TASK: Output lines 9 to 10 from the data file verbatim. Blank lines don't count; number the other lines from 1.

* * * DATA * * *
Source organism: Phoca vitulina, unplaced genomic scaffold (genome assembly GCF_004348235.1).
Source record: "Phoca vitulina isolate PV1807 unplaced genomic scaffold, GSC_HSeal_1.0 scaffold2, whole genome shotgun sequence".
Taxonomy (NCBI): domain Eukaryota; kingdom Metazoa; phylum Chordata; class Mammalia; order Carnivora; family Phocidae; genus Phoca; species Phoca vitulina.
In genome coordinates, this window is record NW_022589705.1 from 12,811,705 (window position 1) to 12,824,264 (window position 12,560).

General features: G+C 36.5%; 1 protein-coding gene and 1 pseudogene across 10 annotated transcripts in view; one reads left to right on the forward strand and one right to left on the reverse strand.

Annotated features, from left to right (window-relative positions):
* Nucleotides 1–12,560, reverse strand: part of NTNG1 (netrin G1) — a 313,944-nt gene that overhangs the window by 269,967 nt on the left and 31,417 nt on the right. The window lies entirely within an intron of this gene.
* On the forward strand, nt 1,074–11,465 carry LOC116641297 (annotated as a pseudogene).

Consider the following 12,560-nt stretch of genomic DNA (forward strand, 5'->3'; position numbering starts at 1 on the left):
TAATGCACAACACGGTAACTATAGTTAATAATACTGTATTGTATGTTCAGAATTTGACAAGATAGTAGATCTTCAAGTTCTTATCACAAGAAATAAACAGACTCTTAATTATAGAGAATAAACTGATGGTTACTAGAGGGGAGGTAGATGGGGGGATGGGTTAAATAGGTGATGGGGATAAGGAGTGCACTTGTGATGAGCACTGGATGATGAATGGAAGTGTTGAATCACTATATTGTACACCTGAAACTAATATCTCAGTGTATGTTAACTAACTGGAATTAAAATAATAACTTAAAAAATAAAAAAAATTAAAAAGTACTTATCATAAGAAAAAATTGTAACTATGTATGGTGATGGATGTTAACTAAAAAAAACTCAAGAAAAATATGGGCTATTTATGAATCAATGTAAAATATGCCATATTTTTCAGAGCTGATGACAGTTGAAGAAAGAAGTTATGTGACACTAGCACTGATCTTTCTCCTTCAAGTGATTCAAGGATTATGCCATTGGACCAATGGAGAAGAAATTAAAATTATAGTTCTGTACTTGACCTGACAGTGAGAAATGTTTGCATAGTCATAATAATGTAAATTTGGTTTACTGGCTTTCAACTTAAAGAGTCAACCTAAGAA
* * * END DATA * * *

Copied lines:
Consider the following 12,560-nt stretch of genomic DNA (forward strand, 5'->3'; position numbering starts at 1 on the left):
TAATGCACAACACGGTAACTATAGTTAATAATACTGTATTGTATGTTCAGAATTTGACAAGATAGTAGATCTTCAAGTTCTTATCACAAGAAATAAACAGACTCTTAATTATAGAGAATAAACTGATGGTTACTAGAGGGGAGGTAGATGGGGGGATGGGTTAAATAGGTGATGGGGATAAGGAGTGCACTTGTGATGAGCACTGGATGATGAATGGAAGTGTTGAATCACTATATTGTACACCTGAAACTAATATCTCAGTGTATGTTAACTAACTGGAATTAAAATAATAACTTAAAAAATAAAAAAAATTAAAAAGTACTTATCATAAGAAAAAATTGTAACTATGTATGGTGATGGATGTTAACTAAAAAAAACTCAAGAAAAATATGGGCTATTTATGAATCAATGTAAAATATGCCATATTTTTCAGAGCTGATGACAGTTGAAGAAAGAAGTTATGTGACACTAGCACTGATCTTTCTCCTTCAAGTGATTCAAGGATTATGCCATTGGACCAATGGAGAAGAAATTAAAATTATAGTTCTGTACTTGACCTGACAGTGAGAAATGTTTGCATAGTCATAATAATGTAAATTTGGTTTACTGGCTTTCAACTTAAAGAGTCAACCTAAGAA